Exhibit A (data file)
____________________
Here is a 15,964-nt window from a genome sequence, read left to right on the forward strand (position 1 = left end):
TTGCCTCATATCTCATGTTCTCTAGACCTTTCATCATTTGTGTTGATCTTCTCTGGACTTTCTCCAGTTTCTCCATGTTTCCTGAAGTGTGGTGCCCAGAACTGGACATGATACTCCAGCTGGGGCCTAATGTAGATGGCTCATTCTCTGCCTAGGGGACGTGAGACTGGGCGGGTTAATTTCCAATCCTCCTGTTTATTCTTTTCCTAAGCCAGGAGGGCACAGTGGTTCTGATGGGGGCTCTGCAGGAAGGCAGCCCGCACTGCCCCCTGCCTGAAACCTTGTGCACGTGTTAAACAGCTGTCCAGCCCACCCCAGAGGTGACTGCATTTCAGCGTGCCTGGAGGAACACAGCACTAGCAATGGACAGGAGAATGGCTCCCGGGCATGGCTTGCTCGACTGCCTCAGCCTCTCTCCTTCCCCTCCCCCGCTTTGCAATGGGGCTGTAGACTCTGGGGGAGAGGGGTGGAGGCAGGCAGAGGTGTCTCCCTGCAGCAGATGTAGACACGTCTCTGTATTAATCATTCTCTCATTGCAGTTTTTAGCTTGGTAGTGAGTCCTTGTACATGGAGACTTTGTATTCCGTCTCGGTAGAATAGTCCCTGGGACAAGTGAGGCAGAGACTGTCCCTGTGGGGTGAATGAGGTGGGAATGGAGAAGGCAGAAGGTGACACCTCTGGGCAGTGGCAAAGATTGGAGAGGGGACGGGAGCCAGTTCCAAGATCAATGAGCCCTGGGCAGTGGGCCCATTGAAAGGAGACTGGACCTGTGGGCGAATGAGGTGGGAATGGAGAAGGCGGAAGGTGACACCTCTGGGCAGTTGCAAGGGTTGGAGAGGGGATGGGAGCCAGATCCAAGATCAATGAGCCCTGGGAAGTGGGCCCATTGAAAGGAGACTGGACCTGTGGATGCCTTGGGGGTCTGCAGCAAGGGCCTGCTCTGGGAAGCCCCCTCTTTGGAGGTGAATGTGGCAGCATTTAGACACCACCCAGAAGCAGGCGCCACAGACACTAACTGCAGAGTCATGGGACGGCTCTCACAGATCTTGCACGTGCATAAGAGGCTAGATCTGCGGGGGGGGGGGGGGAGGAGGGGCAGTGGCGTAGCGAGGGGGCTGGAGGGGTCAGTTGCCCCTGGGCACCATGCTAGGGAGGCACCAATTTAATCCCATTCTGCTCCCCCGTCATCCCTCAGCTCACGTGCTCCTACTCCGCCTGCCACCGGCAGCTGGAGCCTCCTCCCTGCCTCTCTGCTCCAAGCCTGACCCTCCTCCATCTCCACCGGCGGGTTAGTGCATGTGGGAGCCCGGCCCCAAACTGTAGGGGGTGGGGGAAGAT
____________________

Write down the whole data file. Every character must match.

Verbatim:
Here is a 15,964-nt window from a genome sequence, read left to right on the forward strand (position 1 = left end):
TTGCCTCATATCTCATGTTCTCTAGACCTTTCATCATTTGTGTTGATCTTCTCTGGACTTTCTCCAGTTTCTCCATGTTTCCTGAAGTGTGGTGCCCAGAACTGGACATGATACTCCAGCTGGGGCCTAATGTAGATGGCTCATTCTCTGCCTAGGGGACGTGAGACTGGGCGGGTTAATTTCCAATCCTCCTGTTTATTCTTTTCCTAAGCCAGGAGGGCACAGTGGTTCTGATGGGGGCTCTGCAGGAAGGCAGCCCGCACTGCCCCCTGCCTGAAACCTTGTGCACGTGTTAAACAGCTGTCCAGCCCACCCCAGAGGTGACTGCATTTCAGCGTGCCTGGAGGAACACAGCACTAGCAATGGACAGGAGAATGGCTCCCGGGCATGGCTTGCTCGACTGCCTCAGCCTCTCTCCTTCCCCTCCCCCGCTTTGCAATGGGGCTGTAGACTCTGGGGGAGAGGGGTGGAGGCAGGCAGAGGTGTCTCCCTGCAGCAGATGTAGACACGTCTCTGTATTAATCATTCTCTCATTGCAGTTTTTAGCTTGGTAGTGAGTCCTTGTACATGGAGACTTTGTATTCCGTCTCGGTAGAATAGTCCCTGGGACAAGTGAGGCAGAGACTGTCCCTGTGGGGTGAATGAGGTGGGAATGGAGAAGGCAGAAGGTGACACCTCTGGGCAGTGGCAAAGATTGGAGAGGGGACGGGAGCCAGTTCCAAGATCAATGAGCCCTGGGCAGTGGGCCCATTGAAAGGAGACTGGACCTGTGGGCGAATGAGGTGGGAATGGAGAAGGCGGAAGGTGACACCTCTGGGCAGTTGCAAGGGTTGGAGAGGGGATGGGAGCCAGATCCAAGATCAATGAGCCCTGGGAAGTGGGCCCATTGAAAGGAGACTGGACCTGTGGATGCCTTGGGGGTCTGCAGCAAGGGCCTGCTCTGGGAAGCCCCCTCTTTGGAGGTGAATGTGGCAGCATTTAGACACCACCCAGAAGCAGGCGCCACAGACACTAACTGCAGAGTCATGGGACGGCTCTCACAGATCTTGCACGTGCATAAGAGGCTAGATCTGCGGGGGGGGGGGGGGAGGAGGGGCAGTGGCGTAGCGAGGGGGCTGGAGGGGTCAGTTGCCCCTGGGCACCATGCTAGGGAGGCACCAATTTAATCCCATTCTGCTCCCCCGTCATCCCTCAGCTCACGTGCTCCTACTCCGCCTGCCACCGGCAGCTGGAGCCTCCTCCCTGCCTCTCTGCTCCAAGCCTGACCCTCCTCCATCTCCACCGGCGGGTTAGTGCATGTGGGAGCCCGGCCCCAAACTGTAGGGGGTGGGGGAAGAT